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Molecular dynamics simulation of perforation of graphene under impact by fullerene projectiles

Yang Zhang, Yun Qiu, Fuzhou Niu, Adesola Ademiloye Orcid Logo

Materials Today Communications, Volume: 31, Start page: 103642

Swansea University Author: Adesola Ademiloye Orcid Logo

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Abstract

In this paper, molecular dynamics (MD) simulations are employed to study the perforation of graphene under impact by fullerenes of various sizes. The buckling characteristics of fullerenes after impact are classified and discussed. The relative state of C180 projectile and graphene under impact at d...

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Published in: Materials Today Communications
ISSN: 2352-4928
Published: Elsevier BV 2022
Online Access: Check full text

URI: https://cronfa.swan.ac.uk/Record/cronfa59987
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Abstract: In this paper, molecular dynamics (MD) simulations are employed to study the perforation of graphene under impact by fullerenes of various sizes. The buckling characteristics of fullerenes after impact are classified and discussed. The relative state of C180 projectile and graphene under impact at different velocities is also investigated. We observed that the C180 projectile rebounds at low velocity (V < 4.25 km/s), sticks to graphene at high velocity (4.25 km/s ≤ V ≤ 4.75 km/s), and perforates the graphene at higher velocity (V ≥ 4.75 km/s). It is found that the buckled cap of large-size fullerene formed after impact can better absorb kinetic energy. In addition, different crack modes of graphene after perforation were investigated. The effect of fullerene projectile size and initial velocity on ballistic limit velocity was also clarified. This study provides new implications for the application of large-size fullerenes as impact shields.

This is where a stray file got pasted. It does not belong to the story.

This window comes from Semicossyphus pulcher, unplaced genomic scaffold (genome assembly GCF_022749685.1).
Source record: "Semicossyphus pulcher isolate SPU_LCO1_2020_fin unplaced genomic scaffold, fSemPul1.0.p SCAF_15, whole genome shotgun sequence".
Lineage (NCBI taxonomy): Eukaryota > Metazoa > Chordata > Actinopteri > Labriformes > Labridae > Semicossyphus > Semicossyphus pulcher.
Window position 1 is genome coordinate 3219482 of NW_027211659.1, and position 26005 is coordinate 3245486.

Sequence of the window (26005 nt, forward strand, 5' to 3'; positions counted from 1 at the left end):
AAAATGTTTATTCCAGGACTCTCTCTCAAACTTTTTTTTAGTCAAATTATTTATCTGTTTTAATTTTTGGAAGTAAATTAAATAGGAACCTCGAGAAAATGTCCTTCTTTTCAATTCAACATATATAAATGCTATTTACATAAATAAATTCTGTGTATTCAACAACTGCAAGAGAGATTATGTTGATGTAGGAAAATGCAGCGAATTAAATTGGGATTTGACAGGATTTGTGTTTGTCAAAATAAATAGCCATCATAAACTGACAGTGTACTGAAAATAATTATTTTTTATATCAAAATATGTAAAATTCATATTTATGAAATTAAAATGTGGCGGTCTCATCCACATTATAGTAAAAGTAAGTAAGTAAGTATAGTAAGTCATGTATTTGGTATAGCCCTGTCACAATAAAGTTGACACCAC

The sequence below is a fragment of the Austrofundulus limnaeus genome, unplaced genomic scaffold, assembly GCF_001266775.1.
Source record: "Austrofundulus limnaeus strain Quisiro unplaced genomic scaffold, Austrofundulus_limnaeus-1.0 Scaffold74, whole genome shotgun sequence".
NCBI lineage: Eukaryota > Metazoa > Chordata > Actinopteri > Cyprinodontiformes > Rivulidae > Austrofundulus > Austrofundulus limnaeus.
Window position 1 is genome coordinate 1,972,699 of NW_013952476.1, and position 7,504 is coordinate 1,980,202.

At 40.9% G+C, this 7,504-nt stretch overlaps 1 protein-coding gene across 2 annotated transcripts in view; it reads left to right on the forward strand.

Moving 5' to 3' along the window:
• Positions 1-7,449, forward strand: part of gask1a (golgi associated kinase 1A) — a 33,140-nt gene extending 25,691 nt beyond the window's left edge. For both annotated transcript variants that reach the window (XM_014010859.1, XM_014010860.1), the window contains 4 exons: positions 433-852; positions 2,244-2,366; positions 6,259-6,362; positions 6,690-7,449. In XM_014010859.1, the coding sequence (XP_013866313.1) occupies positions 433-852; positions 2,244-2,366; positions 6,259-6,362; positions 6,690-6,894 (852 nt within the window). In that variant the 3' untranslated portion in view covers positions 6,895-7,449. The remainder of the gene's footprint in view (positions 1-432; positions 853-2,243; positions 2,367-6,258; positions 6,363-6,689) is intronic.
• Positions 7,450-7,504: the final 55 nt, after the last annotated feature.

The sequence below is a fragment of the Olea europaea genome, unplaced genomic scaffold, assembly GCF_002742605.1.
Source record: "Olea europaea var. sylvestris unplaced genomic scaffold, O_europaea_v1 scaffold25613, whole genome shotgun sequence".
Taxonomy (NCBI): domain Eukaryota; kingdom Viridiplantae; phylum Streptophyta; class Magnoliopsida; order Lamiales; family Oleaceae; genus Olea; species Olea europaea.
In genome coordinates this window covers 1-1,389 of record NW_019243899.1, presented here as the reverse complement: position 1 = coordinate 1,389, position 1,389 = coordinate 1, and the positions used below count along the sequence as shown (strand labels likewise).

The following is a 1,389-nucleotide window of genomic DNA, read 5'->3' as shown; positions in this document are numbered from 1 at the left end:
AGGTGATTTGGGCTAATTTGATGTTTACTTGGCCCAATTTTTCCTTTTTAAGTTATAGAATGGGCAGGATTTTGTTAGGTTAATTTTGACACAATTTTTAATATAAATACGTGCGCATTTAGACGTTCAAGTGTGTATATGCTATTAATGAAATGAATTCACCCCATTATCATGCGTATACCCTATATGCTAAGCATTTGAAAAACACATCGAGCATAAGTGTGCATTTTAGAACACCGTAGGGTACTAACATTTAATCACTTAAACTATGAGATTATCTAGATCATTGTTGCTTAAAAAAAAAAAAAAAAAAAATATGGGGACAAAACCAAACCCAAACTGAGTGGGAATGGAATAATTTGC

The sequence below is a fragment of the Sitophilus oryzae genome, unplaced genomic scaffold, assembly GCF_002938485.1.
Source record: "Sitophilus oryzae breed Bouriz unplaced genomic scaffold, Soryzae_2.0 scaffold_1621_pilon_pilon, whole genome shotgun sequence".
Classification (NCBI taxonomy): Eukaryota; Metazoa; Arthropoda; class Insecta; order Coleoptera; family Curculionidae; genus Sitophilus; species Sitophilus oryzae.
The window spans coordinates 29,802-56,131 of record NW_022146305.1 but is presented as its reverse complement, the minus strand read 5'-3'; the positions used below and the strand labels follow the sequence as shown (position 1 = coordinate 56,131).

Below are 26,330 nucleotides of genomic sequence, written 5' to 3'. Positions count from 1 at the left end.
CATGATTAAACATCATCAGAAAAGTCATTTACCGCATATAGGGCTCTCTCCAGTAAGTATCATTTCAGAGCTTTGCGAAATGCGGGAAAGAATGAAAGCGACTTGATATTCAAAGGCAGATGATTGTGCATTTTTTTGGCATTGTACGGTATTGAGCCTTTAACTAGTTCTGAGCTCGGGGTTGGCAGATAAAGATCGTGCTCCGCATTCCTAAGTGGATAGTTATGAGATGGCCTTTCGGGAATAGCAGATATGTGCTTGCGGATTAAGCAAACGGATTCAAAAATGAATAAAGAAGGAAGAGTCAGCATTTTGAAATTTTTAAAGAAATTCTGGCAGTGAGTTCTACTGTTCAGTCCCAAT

Keywords: Molecular dynamics, Perforation, Fullerene projectile, Buckling characteristics, Ballistic limit velocity, Impact protection
College: College of Engineering
Funders: This work was supported in part by National Natural Science Foundation of China under Grant No. 11902159 and No. 61903269, Swansea University New Faculty Grant, and the Hong Kong Scholars Program (Project No. XJ2019016).
Start Page: 103642